I’d met Dana months earlier at Iraq Star, a golfing event in Woodland Hills, which offered many veteran amputees the chance to enjoy the game of golf. Dana told me about his program and I offered to lend my hand and name if ever he felt I could contribute.
During last nites dinner, Dana introduced me to the gathering. Many had commented that I looked ‘familiar’ to them (I am familiar to most, in that my face has been on their theater and tv screens for several decades) but I am hardly famous. I am passionate about veterans advocacy, however and led my ‘familiarity’ and energy to any project that benefits veterans. When I rose to speak, Dana had already enumerated my work history, so I shared a bit of my military background and thanked them all for their service. Later, I rose once again, remembering to describe how Dana and I had first met and encouraged them all to monitor their well-being and to ask for help if they found themselves struggling with bad memories or mood swings. I explained that I’d been diagnosed with PTSD 22 years ago, I’d been very fortunate to find the help that I needed and the proof of my recovery was the ability to be present and participating, several days before my own resonant anniversary of September 14th. For many years after Vietnam, on September 14th, I’d be likely sitting in a locked and darkened room, in a corner, holding myself and weeping for hours. Thanks to therapy and meds, that’s now just an unhappy memory.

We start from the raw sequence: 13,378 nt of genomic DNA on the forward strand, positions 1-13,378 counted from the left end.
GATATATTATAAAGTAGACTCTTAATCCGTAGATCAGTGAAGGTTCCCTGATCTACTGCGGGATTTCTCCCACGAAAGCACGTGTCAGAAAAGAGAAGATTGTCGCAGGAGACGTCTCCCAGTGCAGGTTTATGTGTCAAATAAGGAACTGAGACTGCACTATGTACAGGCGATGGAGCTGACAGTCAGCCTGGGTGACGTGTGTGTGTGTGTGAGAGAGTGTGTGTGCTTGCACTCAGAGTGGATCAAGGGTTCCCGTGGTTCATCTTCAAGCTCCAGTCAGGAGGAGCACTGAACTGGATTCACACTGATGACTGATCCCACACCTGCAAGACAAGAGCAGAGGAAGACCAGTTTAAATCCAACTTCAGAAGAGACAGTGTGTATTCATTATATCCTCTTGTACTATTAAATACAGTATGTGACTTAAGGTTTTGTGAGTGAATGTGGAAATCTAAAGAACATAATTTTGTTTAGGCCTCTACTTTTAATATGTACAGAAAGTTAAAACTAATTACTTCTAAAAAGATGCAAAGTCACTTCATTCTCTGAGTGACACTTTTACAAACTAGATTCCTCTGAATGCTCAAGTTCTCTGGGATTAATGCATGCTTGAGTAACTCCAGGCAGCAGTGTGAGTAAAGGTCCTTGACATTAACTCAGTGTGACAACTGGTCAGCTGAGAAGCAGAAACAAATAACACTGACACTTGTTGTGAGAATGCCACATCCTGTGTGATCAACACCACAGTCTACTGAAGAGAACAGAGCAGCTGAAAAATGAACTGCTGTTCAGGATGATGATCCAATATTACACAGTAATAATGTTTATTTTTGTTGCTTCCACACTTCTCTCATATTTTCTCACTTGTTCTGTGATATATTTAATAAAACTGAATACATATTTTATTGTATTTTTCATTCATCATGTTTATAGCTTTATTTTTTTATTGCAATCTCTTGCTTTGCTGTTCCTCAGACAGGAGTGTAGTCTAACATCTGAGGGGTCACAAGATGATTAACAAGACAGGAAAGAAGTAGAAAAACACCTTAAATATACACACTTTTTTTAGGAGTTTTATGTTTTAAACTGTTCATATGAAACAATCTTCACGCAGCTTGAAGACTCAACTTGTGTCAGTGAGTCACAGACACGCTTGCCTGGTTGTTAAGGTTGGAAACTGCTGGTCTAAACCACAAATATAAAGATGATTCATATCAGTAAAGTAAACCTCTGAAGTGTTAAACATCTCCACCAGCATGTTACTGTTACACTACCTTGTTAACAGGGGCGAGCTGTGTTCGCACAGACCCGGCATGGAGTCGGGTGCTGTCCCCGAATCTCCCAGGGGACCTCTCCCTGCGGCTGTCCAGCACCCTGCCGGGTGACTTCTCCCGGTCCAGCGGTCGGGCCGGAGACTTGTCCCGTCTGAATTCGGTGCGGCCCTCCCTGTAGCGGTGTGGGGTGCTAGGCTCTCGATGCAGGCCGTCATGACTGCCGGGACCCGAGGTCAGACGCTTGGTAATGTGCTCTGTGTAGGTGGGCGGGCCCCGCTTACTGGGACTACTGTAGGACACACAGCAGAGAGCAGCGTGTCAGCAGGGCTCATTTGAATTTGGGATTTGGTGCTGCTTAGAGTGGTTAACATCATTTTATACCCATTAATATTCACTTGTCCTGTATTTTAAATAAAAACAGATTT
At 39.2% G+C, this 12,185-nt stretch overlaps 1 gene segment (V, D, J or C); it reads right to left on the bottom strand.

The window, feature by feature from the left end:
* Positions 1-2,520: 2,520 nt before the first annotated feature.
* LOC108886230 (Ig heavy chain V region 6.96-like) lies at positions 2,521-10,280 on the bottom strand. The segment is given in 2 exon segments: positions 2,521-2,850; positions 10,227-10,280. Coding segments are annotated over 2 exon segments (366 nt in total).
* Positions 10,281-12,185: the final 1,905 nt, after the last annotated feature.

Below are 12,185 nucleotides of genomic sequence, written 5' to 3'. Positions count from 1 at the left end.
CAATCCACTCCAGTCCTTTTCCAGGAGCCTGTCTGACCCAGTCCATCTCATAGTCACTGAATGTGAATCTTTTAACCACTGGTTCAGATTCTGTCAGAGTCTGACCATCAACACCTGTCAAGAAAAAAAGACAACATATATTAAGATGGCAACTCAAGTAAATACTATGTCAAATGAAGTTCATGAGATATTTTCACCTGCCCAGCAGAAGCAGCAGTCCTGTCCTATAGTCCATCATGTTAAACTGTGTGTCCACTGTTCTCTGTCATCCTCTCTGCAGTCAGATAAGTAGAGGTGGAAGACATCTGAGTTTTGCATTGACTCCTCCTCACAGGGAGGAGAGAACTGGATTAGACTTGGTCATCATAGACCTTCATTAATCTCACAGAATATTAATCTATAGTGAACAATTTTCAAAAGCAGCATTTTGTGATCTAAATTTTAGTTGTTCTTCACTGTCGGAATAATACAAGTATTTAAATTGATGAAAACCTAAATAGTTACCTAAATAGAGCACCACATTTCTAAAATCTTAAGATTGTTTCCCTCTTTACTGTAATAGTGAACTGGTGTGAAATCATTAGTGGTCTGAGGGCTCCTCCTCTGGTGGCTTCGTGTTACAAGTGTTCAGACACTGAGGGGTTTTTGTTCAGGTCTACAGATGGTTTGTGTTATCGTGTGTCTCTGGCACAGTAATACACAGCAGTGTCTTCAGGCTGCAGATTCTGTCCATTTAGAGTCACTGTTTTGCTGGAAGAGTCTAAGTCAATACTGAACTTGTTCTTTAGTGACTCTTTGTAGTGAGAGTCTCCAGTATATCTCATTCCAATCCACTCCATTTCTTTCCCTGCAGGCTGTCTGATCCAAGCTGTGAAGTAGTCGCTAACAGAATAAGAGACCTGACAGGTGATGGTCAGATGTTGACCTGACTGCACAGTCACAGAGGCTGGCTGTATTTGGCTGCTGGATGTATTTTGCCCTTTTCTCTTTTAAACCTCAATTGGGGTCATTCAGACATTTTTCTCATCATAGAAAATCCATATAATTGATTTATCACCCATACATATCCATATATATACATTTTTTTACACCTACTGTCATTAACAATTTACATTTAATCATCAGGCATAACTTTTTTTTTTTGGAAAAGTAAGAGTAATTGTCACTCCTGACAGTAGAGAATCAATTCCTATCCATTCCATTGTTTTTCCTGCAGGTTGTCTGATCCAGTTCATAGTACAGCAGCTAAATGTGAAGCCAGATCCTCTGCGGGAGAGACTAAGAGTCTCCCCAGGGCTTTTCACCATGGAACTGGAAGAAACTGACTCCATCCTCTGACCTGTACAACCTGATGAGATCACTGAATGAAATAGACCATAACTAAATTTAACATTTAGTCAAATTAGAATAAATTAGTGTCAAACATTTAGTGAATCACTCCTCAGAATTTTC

The morning activities would commence at 7:30 AM, so I rolled out pretty early for me, around 9 PM and made my way back to the Sea Venture. I’ve never before had a spa on my own deck, so I pulled off the cover, cranked it up and slipped into it, hoping for a “hot tub time machine” experience. No such luck but I enjoyed the heated water in the cool nite air and reflected on my own progress, almost 41 years to the day after losing my life in Vietnam. These days, life is challenging for many of us, some more so than others…but life is good and I am grateful.